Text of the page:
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Understanding antibiotic resistance

Understanding antibiotic resistance

Central to understanding why bacteria become antibiotic resistant is knowing how bacteria respond to the drugs trying to kill them. In a new study, Boston College researchers report that antibiotics disrupt the genetic defensive responses in lethal bacteria.

When facing a common — or historic — threat such as deprivation of nutrients, the deadly bacterium Streptococcus pneumonia exerts a highly organized response — one influenced by the bacteria’s genetic evolution and powered by genes that respond cooperatively to stress, the researchers found. But when confronted with antibiotics — a relatively new form of stress — the bacterium mounts a confused defense, according to the study “Antibiotics Disrupt Coordination between Transcriptional and Phenotypic Stress Responses in Pathogenic Bacteria,” published today in the journal Cell Reports.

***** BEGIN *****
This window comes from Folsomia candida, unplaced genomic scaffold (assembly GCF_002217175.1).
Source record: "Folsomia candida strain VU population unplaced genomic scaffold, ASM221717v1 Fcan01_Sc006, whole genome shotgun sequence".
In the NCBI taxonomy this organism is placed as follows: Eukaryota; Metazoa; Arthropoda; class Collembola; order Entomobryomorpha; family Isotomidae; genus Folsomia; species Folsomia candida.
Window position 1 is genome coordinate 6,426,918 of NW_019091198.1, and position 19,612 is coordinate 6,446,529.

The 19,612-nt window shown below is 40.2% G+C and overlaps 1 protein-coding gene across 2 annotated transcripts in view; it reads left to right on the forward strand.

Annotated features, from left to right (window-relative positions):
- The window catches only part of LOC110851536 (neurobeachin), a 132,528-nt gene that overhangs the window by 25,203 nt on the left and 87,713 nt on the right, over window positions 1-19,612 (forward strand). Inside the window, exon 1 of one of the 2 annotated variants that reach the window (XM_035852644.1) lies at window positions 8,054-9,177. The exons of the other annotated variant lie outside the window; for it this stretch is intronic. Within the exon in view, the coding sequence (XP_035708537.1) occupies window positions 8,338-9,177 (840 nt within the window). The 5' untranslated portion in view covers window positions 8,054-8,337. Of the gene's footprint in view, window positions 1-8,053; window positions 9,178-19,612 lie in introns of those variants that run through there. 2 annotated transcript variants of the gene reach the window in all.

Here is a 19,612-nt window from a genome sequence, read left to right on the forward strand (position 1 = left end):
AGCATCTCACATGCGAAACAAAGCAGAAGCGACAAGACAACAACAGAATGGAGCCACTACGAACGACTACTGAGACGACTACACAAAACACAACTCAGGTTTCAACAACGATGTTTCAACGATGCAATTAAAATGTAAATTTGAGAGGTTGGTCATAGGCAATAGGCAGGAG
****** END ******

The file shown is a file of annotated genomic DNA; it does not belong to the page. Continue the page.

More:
“We show that nutrient stress results in a highly organized response from the bacterium,” said Associate Professor of Biology Tim van Opijnen, the study’s principal investigator. “It basically seems to recognize the stress and knows how to deal with it.

“But the response to antibiotics was highly disorganized, showing that the organism has difficulties with this stress, trying out all kinds of unrelated things to come to a solution and overcome the stress,” he said. “This shows that the bacterium is far less familiar with antibiotics, not ‘knowing’ how to respond appropriately.”

Van Opijnen, whose data-driven research has helped to establish an understanding of how bacteria rely on underlying genetic networks to function, said the findings may advance the development of new drugs and also help predict how bacteria evolve, adapt and become resistant to antibiotics.